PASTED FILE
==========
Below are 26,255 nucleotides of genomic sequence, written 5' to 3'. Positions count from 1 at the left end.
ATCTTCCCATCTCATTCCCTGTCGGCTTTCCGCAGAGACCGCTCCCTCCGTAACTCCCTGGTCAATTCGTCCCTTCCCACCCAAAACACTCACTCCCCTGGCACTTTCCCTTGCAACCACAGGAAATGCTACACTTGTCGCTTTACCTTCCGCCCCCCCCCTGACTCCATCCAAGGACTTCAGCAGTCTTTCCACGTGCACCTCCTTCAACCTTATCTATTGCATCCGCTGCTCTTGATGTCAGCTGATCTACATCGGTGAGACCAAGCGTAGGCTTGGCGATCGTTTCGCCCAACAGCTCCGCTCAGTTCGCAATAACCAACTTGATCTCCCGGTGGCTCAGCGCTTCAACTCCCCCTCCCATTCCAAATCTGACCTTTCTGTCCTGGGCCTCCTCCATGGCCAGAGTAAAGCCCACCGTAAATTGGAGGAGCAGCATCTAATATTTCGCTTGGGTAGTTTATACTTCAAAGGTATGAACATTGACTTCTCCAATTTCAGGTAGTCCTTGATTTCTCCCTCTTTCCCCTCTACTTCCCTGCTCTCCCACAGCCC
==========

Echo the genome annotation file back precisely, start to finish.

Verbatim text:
Below are 26,255 nucleotides of genomic sequence, written 5' to 3'. Positions count from 1 at the left end.
ATCTTCCCATCTCATTCCCTGTCGGCTTTCCGCAGAGACCGCTCCCTCCGTAACTCCCTGGTCAATTCGTCCCTTCCCACCCAAAACACTCACTCCCCTGGCACTTTCCCTTGCAACCACAGGAAATGCTACACTTGTCGCTTTACCTTCCGCCCCCCCCCTGACTCCATCCAAGGACTTCAGCAGTCTTTCCACGTGCACCTCCTTCAACCTTATCTATTGCATCCGCTGCTCTTGATGTCAGCTGATCTACATCGGTGAGACCAAGCGTAGGCTTGGCGATCGTTTCGCCCAACAGCTCCGCTCAGTTCGCAATAACCAACTTGATCTCCCGGTGGCTCAGCGCTTCAACTCCCCCTCCCATTCCAAATCTGACCTTTCTGTCCTGGGCCTCCTCCATGGCCAGAGTAAAGCCCACCGTAAATTGGAGGAGCAGCATCTAATATTTCGCTTGGGTAGTTTATACTTCAAAGGTATGAACATTGACTTCTCCAATTTCAGGTAGTCCTTGATTTCTCCCTCTTTCCCCTCTACTTCCCTGCTCTCCCACAGCCC